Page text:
President of the Rice Producers Association and PPP/C Member of Parliament, Dharamkumar Seeraj says there is no middleman profiting from the rice deal with Venezuela.
In an invited comment he was responding to a recent report in the Kaieteur News that stated that there was heavy profiting off the trade.
Seeraj told Stabroek News that he was unsure of where the middleman notion came from. He said that the Guyana Rice Development Board (GRDB) would organize the transactions for the shipment of rice and paddy to Venezuela but that the PetroCaribe barter agreement itself had stipulations. He said that the company known as Rice Lab is contracted out to verify the quality of the rice being shipped because GRDB, the agency normally responsible for the task could not due to a conflict of interest.
Stabroek News understands that Rice Lab is subcontracted by Cubacontrol which is one of the agencies stipulated as being certified to import rice into Venezuela from Guyana. Stabroek News was told that the Rice Lab fee per tonne of rice was not under the control of the GRDB.
The breakdown of various fees associated with shipping rice to Venezuela under the Rice Agreement are fixed by the GRDB, the wharves and by clauses in the PetroCaribe agreement itself.
Stabroek News understands that the GRDB is responsible for pronouncing on its commissions, but little else. This publication was told that the GRDB collects US$2 per tonne of rice shipped for demurrage, the time a ship is spent docked loading and unloading beyond the time allowed. In the past, this has cost enormous amounts of money that would eventually percolate down to farmers to cover.
Stabroek News was told that this US$2 commission is being utilised to send a representative from the GRDB with the paperwork to ensure that demurrage charges are kept as low as possible. Guyana fixes freight charges to ensure that there is an additional three days after the specified docking time while Venezuela allows up to six days.
Stabroek News understands that to date the GRDB is still paying demurrage charges owed to the Ministry of Finance. This publication was told that freight charges are bid on by various compatible shippers working out of Guyana. The Venezuelan Rice Agreement stipulates what kinds of ship are to be used to transport paddy and white rice, which does reduce the number of potential shippers. A total of three shipping companies can be used to ship white rice to Venezuela.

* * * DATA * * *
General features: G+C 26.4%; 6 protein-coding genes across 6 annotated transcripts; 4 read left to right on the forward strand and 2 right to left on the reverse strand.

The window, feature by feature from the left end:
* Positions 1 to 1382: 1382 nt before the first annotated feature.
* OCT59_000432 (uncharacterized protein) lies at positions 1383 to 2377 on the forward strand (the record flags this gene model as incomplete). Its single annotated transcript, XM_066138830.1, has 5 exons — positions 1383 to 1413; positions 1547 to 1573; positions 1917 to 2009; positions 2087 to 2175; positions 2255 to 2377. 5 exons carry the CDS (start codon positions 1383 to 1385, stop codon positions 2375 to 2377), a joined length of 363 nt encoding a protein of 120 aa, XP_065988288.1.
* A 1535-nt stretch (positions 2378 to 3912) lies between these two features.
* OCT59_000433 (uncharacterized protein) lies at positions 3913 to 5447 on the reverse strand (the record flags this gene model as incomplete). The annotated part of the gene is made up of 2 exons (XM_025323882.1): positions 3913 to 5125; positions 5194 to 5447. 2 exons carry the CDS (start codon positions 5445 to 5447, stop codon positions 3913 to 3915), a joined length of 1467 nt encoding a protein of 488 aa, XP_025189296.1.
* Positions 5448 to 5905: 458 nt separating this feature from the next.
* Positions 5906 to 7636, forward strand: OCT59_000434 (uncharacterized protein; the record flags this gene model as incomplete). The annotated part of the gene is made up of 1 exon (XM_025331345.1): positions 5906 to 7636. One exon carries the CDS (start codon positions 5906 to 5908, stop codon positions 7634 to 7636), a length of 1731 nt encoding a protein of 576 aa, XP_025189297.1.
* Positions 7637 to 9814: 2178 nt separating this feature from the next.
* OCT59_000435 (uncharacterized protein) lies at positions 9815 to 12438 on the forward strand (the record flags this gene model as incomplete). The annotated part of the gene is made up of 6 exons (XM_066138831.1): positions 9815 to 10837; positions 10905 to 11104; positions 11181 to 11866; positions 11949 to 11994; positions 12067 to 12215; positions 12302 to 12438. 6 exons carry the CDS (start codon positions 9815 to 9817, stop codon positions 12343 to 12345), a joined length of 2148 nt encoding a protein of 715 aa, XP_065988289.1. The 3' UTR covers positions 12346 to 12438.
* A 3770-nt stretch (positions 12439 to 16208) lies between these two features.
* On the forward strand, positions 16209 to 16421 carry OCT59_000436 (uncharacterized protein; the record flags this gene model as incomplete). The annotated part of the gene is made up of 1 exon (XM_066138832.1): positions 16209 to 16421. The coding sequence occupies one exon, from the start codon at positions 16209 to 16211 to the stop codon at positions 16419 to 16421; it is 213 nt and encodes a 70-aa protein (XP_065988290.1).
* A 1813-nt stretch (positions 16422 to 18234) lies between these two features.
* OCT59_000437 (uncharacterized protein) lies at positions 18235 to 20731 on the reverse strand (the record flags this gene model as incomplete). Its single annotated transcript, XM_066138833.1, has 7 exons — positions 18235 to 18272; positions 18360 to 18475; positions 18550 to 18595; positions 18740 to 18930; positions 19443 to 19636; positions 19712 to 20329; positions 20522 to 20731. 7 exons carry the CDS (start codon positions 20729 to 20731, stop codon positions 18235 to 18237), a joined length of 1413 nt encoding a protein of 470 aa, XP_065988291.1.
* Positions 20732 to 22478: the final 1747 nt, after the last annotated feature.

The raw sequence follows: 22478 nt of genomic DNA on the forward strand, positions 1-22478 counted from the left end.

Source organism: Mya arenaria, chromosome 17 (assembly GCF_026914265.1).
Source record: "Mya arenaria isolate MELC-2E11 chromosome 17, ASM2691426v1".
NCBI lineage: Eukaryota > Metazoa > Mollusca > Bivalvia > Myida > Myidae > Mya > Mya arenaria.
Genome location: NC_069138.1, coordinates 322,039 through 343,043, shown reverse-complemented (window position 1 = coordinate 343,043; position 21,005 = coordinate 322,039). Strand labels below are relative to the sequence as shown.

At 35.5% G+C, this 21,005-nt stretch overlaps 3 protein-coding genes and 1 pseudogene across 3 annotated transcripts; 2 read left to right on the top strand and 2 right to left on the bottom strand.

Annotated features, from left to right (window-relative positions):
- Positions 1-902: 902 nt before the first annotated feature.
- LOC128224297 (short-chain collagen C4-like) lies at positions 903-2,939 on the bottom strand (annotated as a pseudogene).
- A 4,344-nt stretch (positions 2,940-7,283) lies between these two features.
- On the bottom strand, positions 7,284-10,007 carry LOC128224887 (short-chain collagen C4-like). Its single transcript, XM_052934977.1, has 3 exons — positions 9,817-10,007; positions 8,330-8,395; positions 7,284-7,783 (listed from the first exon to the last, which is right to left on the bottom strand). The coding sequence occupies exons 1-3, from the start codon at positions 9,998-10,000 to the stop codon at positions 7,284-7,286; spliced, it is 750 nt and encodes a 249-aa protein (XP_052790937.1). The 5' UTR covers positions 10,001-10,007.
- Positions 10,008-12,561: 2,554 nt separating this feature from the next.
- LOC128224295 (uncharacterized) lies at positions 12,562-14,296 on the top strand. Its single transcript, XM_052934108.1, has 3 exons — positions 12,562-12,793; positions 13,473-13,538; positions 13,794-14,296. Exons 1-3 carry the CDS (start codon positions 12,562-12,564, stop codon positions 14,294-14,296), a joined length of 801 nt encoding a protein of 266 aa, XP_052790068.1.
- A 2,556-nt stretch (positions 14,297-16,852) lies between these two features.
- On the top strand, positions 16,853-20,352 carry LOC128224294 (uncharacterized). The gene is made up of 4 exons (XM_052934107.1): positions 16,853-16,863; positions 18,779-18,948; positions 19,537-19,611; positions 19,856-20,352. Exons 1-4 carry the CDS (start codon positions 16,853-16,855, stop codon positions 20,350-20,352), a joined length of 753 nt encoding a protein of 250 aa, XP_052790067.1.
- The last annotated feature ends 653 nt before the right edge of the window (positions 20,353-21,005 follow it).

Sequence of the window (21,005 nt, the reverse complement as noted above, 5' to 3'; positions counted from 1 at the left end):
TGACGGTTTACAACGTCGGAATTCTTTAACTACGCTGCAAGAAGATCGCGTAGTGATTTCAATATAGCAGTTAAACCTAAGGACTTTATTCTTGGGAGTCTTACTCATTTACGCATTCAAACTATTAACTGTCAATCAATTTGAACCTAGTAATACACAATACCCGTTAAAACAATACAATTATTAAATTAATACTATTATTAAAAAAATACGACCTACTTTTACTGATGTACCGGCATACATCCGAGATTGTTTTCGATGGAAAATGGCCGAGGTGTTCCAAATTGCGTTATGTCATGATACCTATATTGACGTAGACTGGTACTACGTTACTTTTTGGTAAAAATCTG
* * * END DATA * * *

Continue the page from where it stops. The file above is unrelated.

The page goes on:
A letter appearing in the Kaieteur News on April 27 reported on the various commissions paid. While some of the quotes were accurate, Stabroek News was shown documentation to contradict the other figures quoted. This publication was shown that the current contract for freight was US$56 per tonne of rice and paddy being shipped and not the US$58-65 stated in the letter.
This newspaper was also made to understand that correspondence between the GRDB and the John Fernandes Ltd and Muneshwers Ltd wharves have made it clear that the wharfage remains at US$10 per tonne and has not increased to US$12 per tonne as was suggested. Stabroek News was told that the wharves had written to the GRDB explaining that due to increased carrying costs the wharfage needed to be increased by 20 percent. However the GRDB responded that contracts were already signed with the US$10 per tonne wharfage charge and that the new charge could not be applied fort the 2014 export agreement.
This newspaper was also told that it is the Venezuela Agreement that mandates that US$9 per tonne be assigned to a social fund. Stabroek News understands that in years past this allocation was used to pay farmers after farmers complained that Mahaicony Rice Limited was not paying. The allocation this year is expected to assist with the paddy bug programme which is estimated to cost over $100 million as well as the rice facility at No 56 Village which is in need of additional funding of $70 million.
The first shipment of rice to Venezuela for the year left Guyana on Sunday. The Rice Agreement for 2014 has changed in that it will be 150,000 tonnes of paddy and 50,000 tonnes of white rice being exported, for a total of 200,000 tonnes. Last year’s agreement provided for 210,000 tonnes – 140,000 tonnes of paddy and 70,000 tonnes of white rice.